Jul 19, 2019
One reason this is possible is the access to running tools. Especially for long distance events, all the training information is available. Marathoners and coaches are typically willing to share their training “secrets.” Books, training gear, coaching sessions and more are available to anyone who is interested.
With the running community as strong as ever, there are also more running niches that you can be a part of. Obstacle course events, ultramarathons, long-distance relays, and trail races are just some examples. You don’t need to qualify for Boston to prove that you love running and that you are good at it.
With all that said, running will always be about what you can do, based on your life situations. Being a competitive runner is a mindset, not a race time or place. Being competitive is fun, it’s a challenge, and it’s fulfilling. When you choose to be competitive, running stops becoming a chore and starts becoming a challenge. Choose challenge.
Jonathan Beverly is the Editor-in-Chief of Podium Runner, an author, a coach, and a lifelong runner. But to him, more than all of that, he is also a father. Throughout his life his priorities have changed occasionally, like they do for all of us, but for the last 18 years, his number one priority has been his children.
On today’s Running for Real podcast, Jonathan gives insight to our running goals, our priorities and how to come to terms with the balance between the two. He talks about what he found when he studied a group of elites for the five weeks leading up to their marathon, including what they ate, how far they ran, and more. Tune in or read on to be a faster version of you.
Nearly everyone’s potential is limited to more than their genetics and muscle makeup. If running is the number one priority in your life, if you want to be the best at all costs, and if you have the determination to do so, than you just might be an elite runner. However, if that sentence didn’t describe you, you still have wonderful opportunities to be great.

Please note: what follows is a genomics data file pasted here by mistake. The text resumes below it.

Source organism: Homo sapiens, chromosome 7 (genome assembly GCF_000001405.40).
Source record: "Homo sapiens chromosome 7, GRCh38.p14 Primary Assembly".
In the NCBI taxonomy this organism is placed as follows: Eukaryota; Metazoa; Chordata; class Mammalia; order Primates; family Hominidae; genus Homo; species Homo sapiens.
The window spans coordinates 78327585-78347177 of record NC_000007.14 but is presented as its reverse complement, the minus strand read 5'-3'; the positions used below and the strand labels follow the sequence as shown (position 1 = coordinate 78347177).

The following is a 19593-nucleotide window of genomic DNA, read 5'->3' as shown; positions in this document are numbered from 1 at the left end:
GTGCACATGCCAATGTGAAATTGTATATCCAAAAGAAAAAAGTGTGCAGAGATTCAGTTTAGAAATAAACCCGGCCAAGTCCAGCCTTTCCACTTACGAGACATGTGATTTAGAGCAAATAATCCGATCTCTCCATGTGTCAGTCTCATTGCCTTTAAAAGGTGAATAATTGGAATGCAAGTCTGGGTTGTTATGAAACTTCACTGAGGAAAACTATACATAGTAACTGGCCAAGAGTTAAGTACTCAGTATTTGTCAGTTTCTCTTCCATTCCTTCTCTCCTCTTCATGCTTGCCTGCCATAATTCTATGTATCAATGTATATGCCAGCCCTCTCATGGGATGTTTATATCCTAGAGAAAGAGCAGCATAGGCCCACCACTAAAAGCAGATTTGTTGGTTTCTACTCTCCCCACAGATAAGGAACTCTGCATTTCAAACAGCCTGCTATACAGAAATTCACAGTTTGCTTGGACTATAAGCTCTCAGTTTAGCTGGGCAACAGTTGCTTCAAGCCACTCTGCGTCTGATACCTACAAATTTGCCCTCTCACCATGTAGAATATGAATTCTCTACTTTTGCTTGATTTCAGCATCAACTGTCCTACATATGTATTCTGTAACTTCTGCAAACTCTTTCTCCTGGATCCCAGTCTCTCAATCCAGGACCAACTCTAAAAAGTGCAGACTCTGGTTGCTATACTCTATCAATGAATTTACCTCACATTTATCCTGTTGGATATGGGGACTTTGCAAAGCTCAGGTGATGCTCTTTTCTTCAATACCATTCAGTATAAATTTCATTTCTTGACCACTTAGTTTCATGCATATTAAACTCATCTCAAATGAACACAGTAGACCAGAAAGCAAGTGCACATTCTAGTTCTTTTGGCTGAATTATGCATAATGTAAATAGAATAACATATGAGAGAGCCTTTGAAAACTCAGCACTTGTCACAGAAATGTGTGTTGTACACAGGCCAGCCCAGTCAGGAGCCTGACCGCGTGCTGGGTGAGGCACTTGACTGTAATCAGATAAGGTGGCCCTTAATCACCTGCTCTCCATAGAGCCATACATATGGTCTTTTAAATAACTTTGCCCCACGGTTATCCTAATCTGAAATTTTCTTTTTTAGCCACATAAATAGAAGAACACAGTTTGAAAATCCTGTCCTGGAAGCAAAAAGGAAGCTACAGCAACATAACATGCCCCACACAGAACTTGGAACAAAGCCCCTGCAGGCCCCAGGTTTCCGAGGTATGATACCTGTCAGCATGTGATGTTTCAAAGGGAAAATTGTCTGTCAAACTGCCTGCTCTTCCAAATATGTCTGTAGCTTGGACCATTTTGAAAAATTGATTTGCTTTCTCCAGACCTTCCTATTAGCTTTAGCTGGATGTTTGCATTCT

For most of us, running doesn’t show up till 2,3, or 27 on our list of priorities. Since that is the case, STOP setting silly goals or day dreaming about how good you could be if all the stars aligned. Your goals ought to be based on your priorities, not someone else's.
Of course, it is okay to dream, encouraged in fact. But if being the best runner you could possibly be meant you had to give up your beautiful family, your dream job, or any number of other things you value, would you still want to be that runner. Probably not.
So how should you set goals then? Jonathan says it begins with being brutally honest.
What are your limitations? What are some things that come before running? What aspects of running do you enjoy most? If you love running for the social connections, don’t be so concerned about setting goals that take away from that. And if running is your precious time to yourself, don’t feel obligated to say yes to a running group.
Discover what it is you want from running. Set a base goal, and then go from there. Maybe you just want to be able to run eight miles on any given day. Add loftier goals only after getting to that point. Be honest with yourself and you won’t ever feel let down.
When Jonathan studied a group of elites five weeks before the Boston marathon, he found that they didn’t have particularly impressive workouts, but they did consistently put in the miles. The impressive part was the day after day workout commitment. Like all of us, they had good days and bad days, recovery days and hill days. But every day, they got out the door to run.
This is the best lesson we can learn from great runners. If you want to be competitive, to be the best runner you can be, the only way you can find out is if you get out there.
Decide what you want to be, organize your priorities, be honest with yourself, and then challenge yourself to get out there every day to see what you can become.
(book) Your Best Stride
(book) Run Strong, Stay Hungry
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Thank you to Jonathan, I look forward to hearing your thoughts on the show.